CHARLOTTESVILLE, Va. – Duke and Kentucky look like early frontrunners for the No. 1 college basketball recruit in the Class of 2017, 6-foot-11, 245-pound DeAndre Ayton, and he has one primary concern as he evaluates both programs.
“I just want to see how they do with their bigs,” he said. “That’s pretty big. I’m looking at that a lot.”
Coincidentally, there’s a pretty handy guide right in front of him. The Wildcats’ Karl-Anthony Towns and Blue Devils’ Jahlil Okafor could go 1-2 in next week’s NBA Draft. So how did the two schools do developing their stars?
“They did all right,” Ayton said of Duke. “I think (Okafor) could’ve done more. Could’ve been more athletic, to me. Because I’m an athletic big, like a stretch four. I don’t like to be in the post that much.”
Sound familiar, UK fans?
“I picture my game as Karl Towns,” Ayton said, “because he runs the floor, he plays defense and he shoots the outside jumper.”
“They did pretty well with Karl-Anthony Towns,” said 6-11, 235-pound Nick Richards, a top-25 recruit in the 2017 class. “He wasn’t even really a post player, and to see what they did to him was really great.”
Calipari’s rep for years was that of a point guard whisperer. From Memphis to Kentucky, he had a run of lottery picks at the position: Derrick Rose, Tyreke Evans, John Wall, Brandon Knight. Lately, though, the parade of star big men has been even more eye-popping.
Kentucky produced a top-10 pick in the post each of Calipari’s first five seasons – DeMarcus Cousins, Enes Kanter, Anthony Davis, Nerlens Noel, Julius Randle – and this year the Cats will likely have two: Towns and Willie Cauey-Stein. Incoming 6-11 freshman Skal Labissiere is already the projected No. 1 pick in next year’s draft.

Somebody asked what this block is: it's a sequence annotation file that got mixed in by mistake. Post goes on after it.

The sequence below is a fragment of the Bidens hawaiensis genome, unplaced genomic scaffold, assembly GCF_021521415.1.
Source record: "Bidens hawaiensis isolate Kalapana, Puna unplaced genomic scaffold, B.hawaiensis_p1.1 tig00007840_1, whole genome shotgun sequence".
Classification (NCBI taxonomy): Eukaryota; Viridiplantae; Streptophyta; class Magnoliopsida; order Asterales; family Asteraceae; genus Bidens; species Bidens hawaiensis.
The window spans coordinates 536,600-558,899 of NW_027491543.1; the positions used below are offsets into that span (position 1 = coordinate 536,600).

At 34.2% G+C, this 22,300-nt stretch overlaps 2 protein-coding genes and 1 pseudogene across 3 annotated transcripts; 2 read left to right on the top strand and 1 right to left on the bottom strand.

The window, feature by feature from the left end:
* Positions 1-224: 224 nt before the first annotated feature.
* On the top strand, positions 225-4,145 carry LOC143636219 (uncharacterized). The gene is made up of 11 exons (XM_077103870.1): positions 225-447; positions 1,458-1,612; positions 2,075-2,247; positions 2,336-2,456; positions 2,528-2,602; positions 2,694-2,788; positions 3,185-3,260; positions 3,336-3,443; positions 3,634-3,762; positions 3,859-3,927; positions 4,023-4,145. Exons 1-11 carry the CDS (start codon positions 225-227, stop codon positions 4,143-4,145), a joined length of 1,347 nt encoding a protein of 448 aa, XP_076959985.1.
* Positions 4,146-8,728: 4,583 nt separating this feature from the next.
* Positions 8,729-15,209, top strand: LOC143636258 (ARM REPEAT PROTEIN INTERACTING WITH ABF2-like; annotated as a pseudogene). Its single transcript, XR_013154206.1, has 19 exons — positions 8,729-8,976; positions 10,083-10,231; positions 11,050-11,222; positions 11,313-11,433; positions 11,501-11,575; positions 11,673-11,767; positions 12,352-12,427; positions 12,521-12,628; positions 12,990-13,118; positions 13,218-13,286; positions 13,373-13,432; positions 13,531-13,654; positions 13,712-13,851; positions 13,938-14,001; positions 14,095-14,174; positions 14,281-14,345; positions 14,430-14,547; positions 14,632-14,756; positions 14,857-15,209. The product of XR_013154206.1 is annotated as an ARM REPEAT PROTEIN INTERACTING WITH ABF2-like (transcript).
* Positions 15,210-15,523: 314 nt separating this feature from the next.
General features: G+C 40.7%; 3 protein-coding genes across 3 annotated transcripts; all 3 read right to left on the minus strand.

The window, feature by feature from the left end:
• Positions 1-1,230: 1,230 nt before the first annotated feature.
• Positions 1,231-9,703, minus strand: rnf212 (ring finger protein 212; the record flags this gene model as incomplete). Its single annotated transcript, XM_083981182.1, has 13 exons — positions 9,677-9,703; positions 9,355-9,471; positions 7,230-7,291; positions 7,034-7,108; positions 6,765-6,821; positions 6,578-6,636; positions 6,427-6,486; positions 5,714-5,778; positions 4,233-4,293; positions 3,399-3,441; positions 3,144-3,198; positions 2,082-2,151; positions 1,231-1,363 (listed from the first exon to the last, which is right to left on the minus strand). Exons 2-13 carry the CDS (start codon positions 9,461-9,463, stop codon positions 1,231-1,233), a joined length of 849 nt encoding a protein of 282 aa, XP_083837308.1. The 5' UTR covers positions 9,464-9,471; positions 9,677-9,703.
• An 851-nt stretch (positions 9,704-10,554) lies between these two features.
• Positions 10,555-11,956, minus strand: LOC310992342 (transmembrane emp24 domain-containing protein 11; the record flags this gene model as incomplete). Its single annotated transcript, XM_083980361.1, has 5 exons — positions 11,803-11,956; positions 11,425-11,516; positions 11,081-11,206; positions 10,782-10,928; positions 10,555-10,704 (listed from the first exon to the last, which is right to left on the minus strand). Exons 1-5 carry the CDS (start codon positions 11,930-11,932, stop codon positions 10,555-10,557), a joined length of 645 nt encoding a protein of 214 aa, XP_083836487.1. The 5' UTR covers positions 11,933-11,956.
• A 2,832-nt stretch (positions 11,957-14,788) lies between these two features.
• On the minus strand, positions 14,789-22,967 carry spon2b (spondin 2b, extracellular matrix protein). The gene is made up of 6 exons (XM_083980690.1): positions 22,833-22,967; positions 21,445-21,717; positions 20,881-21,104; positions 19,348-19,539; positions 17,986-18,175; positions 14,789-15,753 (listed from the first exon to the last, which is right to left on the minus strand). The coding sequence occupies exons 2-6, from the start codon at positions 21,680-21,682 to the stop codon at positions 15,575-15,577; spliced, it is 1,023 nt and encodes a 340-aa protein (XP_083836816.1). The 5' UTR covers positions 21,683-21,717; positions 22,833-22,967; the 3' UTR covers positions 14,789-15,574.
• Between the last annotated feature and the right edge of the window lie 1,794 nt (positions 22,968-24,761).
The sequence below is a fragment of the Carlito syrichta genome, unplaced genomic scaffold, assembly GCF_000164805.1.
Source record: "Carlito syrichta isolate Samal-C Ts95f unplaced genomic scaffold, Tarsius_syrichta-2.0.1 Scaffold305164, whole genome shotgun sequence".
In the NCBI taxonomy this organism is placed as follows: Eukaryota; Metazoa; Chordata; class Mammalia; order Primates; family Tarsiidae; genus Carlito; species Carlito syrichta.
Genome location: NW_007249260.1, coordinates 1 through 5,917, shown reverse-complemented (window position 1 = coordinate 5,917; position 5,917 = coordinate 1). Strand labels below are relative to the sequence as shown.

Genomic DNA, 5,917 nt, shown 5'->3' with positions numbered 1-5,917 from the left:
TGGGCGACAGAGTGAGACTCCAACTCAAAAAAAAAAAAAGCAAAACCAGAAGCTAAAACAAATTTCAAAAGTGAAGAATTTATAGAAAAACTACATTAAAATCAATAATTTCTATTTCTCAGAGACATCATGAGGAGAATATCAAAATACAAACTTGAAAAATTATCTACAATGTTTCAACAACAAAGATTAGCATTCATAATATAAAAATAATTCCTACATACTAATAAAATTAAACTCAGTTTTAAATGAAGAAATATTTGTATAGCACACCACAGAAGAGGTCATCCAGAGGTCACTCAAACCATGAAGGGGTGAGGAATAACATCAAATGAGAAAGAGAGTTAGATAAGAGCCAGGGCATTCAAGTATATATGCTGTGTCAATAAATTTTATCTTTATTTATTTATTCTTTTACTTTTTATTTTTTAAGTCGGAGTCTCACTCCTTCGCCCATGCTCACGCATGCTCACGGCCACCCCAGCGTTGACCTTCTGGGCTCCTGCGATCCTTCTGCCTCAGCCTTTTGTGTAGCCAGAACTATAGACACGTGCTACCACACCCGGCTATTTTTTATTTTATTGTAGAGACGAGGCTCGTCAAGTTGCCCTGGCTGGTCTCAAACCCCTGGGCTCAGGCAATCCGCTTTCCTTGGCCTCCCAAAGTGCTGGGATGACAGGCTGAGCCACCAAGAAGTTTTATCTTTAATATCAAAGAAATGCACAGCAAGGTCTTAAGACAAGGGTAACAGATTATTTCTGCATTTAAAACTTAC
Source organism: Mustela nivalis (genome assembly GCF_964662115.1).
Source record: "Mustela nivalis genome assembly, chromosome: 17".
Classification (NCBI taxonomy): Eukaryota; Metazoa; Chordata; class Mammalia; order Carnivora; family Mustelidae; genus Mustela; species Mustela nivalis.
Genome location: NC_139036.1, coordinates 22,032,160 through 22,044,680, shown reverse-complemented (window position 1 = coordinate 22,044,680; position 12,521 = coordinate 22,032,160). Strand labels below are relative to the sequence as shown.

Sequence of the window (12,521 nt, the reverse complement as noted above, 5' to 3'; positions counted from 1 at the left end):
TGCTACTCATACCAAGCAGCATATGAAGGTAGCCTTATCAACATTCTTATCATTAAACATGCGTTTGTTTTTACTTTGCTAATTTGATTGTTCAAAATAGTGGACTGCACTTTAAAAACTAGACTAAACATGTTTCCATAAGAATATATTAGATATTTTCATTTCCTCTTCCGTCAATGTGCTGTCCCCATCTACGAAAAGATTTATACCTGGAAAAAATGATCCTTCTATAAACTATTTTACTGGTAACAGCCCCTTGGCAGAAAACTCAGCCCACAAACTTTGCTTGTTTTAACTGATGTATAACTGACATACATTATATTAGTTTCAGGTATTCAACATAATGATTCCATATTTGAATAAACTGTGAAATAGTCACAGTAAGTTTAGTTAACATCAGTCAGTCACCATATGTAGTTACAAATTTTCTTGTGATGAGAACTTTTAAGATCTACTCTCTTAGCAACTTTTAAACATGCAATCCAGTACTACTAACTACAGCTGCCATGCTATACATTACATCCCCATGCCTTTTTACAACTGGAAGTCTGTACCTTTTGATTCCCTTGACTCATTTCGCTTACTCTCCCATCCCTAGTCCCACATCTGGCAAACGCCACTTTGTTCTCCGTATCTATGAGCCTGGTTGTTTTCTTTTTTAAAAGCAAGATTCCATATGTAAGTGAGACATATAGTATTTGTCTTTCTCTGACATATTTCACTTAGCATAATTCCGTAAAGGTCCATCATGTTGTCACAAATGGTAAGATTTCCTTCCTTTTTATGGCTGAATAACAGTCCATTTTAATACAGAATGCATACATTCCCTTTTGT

And while many have been, not all were ready-made pros when they arrived in Lexington. Cauley-Stein, a Kansas native, couldn’t get a scholarship offer from the Jayhawks. No one predicted Towns challenging Okafor for the top spot this year.
“If you can point to a line of success at a position, there’s no doubt it helps. That’s what the kids want. And they don’t just want coaches to tell them; they want coaches to show them. Calipari can.”
Just ask 6-10, 205-pound 2016 center Sacha Killeya-Jones, who recently backed out of a commitment to Virginia and is considering the Wildcats.
“Coach Cal, he has a history of tall, lanky bigs,” he said. “He’s already talked about players like Willie Cauley-Stein, players like Skal, Anthony Davis. Very good company.”
And a very powerful message for 6-8, 230-pound 2017 forward Xavier Tillman, who just got an offer from the Wildcats. UK has had burlier big men, too, like Cousins, Randle and Dakari Johnson, who might sneak into the late first round this year.
“If you can do it with somebody who plays my position, why can’t you do it with me?” Tillman said. “That’s a big factor.”
It was a recurring theme among post players this week in Charlottesville. Marques Bolden, a 6-9, 230-pounder who is a top-10 prospect in the 2016 class, is feeling the same pull as the others.
“I like the way Calipari does his thing,” Bolden said. “He told me just to keep working and I would fit their style of play real good and he thinks I can end up like most of their previous players – like, at the next level.”
Kentucky’s coach has the track record to back that up.